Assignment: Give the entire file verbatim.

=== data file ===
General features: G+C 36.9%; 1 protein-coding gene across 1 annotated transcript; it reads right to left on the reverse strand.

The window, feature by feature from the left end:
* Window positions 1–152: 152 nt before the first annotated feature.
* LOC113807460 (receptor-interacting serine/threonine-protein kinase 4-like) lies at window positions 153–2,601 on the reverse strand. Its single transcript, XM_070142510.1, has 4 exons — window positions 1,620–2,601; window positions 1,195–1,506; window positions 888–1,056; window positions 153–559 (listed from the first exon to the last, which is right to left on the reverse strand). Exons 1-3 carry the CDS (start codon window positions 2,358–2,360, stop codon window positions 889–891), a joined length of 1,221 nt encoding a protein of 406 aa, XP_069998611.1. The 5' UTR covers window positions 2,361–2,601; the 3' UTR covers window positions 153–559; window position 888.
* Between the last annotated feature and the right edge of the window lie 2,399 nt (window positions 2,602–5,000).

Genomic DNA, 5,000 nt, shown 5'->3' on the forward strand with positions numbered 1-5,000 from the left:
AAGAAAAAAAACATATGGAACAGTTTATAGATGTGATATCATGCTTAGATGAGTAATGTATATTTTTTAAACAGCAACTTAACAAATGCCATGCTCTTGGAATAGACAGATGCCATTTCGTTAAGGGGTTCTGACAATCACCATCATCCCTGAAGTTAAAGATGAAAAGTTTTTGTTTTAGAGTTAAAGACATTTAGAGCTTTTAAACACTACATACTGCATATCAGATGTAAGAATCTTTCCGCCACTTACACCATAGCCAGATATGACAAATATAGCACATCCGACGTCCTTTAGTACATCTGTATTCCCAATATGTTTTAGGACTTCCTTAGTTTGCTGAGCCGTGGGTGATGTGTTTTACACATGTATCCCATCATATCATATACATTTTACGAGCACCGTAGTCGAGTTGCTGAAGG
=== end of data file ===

General features: G+C 36.9%; 1 protein-coding gene across 1 annotated transcript; it reads right to left on the reverse strand.

The window, feature by feature from the left end:
* Window positions 1–152: 152 nt before the first annotated feature.
* LOC113807460 (receptor-interacting serine/threonine-protein kinase 4-like) lies at window positions 153–2,601 on the reverse strand. Its single transcript, XM_070142510.1, has 4 exons — window positions 1,620–2,601; window positions 1,195–1,506; window positions 888–1,056; window positions 153–559 (listed from the first exon to the last, which is right to left on the reverse strand). Exons 1-3 carry the CDS (start codon window positions 2,358–2,360, stop codon window positions 889–891), a joined length of 1,221 nt encoding a protein of 406 aa, XP_069998611.1. The 5' UTR covers window positions 2,361–2,601; the 3' UTR covers window positions 153–559; window position 888.
* Between the last annotated feature and the right edge of the window lie 2,399 nt (window positions 2,602–5,000).

Genomic DNA, 5,000 nt, shown 5'->3' on the forward strand with positions numbered 1-5,000 from the left:
AAGAAAAAAAACATATGGAACAGTTTATAGATGTGATATCATGCTTAGATGAGTAATGTATATTTTTTAAACAGCAACTTAACAAATGCCATGCTCTTGGAATAGACAGATGCCATTTCGTTAAGGGGTTCTGACAATCACCATCATCCCTGAAGTTAAAGATGAAAAGTTTTTGTTTTAGAGTTAAAGACATTTAGAGCTTTTAAACACTACATACTGCATATCAGATGTAAGAATCTTTCCGCCACTTACACCATAGCCAGATATGACAAATATAGCACATCCGACGTCCTTTAGTACATCTGTATTCCCAATATGTTTTAGGACTTCCTTAGTTTGCTGAGCCGTGGGTGATGTGTTTTACACATGTATCCCATCATATCATATACATTTTACGAGCACCGTAGTCGAGTTGCTGAAGG